American Red Cross Chapter Nurse
The American Red Cross (ARC) is a charitable humanitarian organization that provides compassionate care in five service lines: disaster relief, blood services, health and safety education and training, services to the armed forces, and international services. The disaster relief services responds to approximately 70,000 disasters yearly in the United States (American Red Cross, 2013a). The ARC responds to approximately 190 house fires per day in the US, which is the most frequent disaster response in the US (American Red Cross, 2013b). In the San Luis Valley (SLV) services to the armed forces is in the early stages of development; however, the ARC assists to military members and veterans, including the family members. Approximately 150,000 military families and veterans receive assistance from the ARC annually (American Red Cross, 2013e). Health and safety courses offered by the ARC include cardiopulmonary resuscitation, first aid, emergency preparedness, babysitting training, and many more. International services provide large-scale disaster relief services overseas as a member of the International Red Cross and Red Crescent Society. In addition to disaster relief overseas, the ARC provides assistance to reconnect families separated by war or disaster and is a leader in the Measles and Rubella Initiative.
Becoming a volunteer
I began to prepare for the Service Learning class in April by contacting my preceptor, Bill Werner, SLV Disaster Coordinator, regarding the possibility of becoming an ARC nurse volunteer. Bill and I met in June and rekindled the volunteer nurse discussion and I verbally agreed to become a volunteer. In July, I attended an American Red Cross (ARC) Disaster Action Team (DAT) orientation, which is required for all volunteers; registered as a volunteer on the ARC volunteer website; and submitted information for a background check. The application and background check received approval for becoming a volunteer in late August. I finally became a Red Cross nurse, something that I have wished to do for several years, but never pursued until this time.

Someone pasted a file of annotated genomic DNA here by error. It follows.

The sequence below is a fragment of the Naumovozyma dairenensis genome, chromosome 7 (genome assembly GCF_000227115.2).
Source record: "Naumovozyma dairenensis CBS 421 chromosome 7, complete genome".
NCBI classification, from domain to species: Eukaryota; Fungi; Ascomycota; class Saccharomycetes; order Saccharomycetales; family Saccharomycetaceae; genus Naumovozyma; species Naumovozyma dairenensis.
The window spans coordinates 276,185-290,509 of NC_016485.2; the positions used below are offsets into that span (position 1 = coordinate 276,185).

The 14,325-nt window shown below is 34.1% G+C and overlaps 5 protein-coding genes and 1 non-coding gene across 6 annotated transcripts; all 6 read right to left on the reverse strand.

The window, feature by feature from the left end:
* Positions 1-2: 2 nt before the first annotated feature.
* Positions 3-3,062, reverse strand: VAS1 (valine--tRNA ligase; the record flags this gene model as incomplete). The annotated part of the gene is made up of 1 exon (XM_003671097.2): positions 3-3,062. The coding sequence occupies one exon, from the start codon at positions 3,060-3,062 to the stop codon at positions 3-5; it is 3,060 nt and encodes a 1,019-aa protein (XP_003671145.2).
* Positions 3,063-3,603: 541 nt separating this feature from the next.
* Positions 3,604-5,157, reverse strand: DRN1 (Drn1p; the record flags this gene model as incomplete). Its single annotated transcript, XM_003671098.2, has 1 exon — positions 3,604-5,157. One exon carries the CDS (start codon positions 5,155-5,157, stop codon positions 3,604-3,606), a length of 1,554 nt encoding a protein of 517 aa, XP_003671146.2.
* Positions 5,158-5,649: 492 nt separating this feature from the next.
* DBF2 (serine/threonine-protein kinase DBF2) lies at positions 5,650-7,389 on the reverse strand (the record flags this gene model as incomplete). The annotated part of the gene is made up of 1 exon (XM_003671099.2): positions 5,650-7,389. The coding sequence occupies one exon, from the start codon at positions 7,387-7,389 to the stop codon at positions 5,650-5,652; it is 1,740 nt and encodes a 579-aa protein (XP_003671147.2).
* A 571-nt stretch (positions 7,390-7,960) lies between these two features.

For my agency project, my preceptor suggested a fund raising project for the Measles and Rubella Initiative (MRI). This initiative is a partnership between the ARC, Centers for Disease Control and Prevention, UNICEF, the World Health Organization, and World Health Foundation that vaccinates children in developing countries against measles and rubella for the approximate cost of one dollar. This is a very cost effective means for preventing the spread of measles and reducing the morbidity and mortality rates related to this disease. Although rubella is a relatively mild communicable disease, it does have devastating effects on the unborn children whose mothers contract the disease in the first trimester of pregnancy.
My preceptor desired that all of the schools in the San Luis Valley participate...